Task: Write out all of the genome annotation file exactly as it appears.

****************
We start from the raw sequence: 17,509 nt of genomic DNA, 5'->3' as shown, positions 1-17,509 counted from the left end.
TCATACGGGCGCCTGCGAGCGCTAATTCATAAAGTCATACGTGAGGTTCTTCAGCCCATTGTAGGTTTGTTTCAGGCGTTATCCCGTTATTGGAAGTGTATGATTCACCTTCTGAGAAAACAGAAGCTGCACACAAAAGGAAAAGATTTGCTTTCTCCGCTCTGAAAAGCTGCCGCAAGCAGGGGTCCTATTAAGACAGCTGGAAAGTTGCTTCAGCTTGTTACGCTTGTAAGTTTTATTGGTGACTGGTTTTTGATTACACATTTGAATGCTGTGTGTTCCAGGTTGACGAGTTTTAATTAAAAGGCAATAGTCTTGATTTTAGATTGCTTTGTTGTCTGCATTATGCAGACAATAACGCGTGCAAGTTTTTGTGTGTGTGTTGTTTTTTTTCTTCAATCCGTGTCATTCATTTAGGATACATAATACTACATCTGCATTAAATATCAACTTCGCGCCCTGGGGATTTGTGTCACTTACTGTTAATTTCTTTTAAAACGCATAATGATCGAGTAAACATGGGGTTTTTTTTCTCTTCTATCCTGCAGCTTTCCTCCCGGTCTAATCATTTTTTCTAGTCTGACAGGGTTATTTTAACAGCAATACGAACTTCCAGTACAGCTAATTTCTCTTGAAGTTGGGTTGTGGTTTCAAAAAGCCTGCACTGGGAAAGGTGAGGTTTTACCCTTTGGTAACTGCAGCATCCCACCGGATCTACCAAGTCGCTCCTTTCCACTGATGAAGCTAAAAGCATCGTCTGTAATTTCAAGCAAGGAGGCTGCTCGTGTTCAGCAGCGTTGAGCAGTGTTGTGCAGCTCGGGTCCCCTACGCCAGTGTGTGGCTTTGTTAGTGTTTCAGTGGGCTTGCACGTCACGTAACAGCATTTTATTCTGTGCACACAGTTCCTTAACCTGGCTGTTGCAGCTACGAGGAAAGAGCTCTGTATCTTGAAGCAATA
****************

We start from the raw sequence: 17,509 nt of genomic DNA, 5'->3' as shown, positions 1-17,509 counted from the left end.
TCATACGGGCGCCTGCGAGCGCTAATTCATAAAGTCATACGTGAGGTTCTTCAGCCCATTGTAGGTTTGTTTCAGGCGTTATCCCGTTATTGGAAGTGTATGATTCACCTTCTGAGAAAACAGAAGCTGCACACAAAAGGAAAAGATTTGCTTTCTCCGCTCTGAAAAGCTGCCGCAAGCAGGGGTCCTATTAAGACAGCTGGAAAGTTGCTTCAGCTTGTTACGCTTGTAAGTTTTATTGGTGACTGGTTTTTGATTACACATTTGAATGCTGTGTGTTCCAGGTTGACGAGTTTTAATTAAAAGGCAATAGTCTTGATTTTAGATTGCTTTGTTGTCTGCATTATGCAGACAATAACGCGTGCAAGTTTTTGTGTGTGTGTTGTTTTTTTTCTTCAATCCGTGTCATTCATTTAGGATACATAATACTACATCTGCATTAAATATCAACTTCGCGCCCTGGGGATTTGTGTCACTTACTGTTAATTTCTTTTAAAACGCATAATGATCGAGTAAACATGGGGTTTTTTTTCTCTTCTATCCTGCAGCTTTCCTCCCGGTCTAATCATTTTTTCTAGTCTGACAGGGTTATTTTAACAGCAATACGAACTTCCAGTACAGCTAATTTCTCTTGAAGTTGGGTTGTGGTTTCAAAAAGCCTGCACTGGGAAAGGTGAGGTTTTACCCTTTGGTAACTGCAGCATCCCACCGGATCTACCAAGTCGCTCCTTTCCACTGATGAAGCTAAAAGCATCGTCTGTAATTTCAAGCAAGGAGGCTGCTCGTGTTCAGCAGCGTTGAGCAGTGTTGTGCAGCTCGGGTCCCCTACGCCAGTGTGTGGCTTTGTTAGTGTTTCAGTGGGCTTGCACGTCACGTAACAGCATTTTATTCTGTGCACACAGTTCCTTAACCTGGCTGTTGCAGCTACGAGGAAAGAGCTCTGTATCTTGAAGCAATA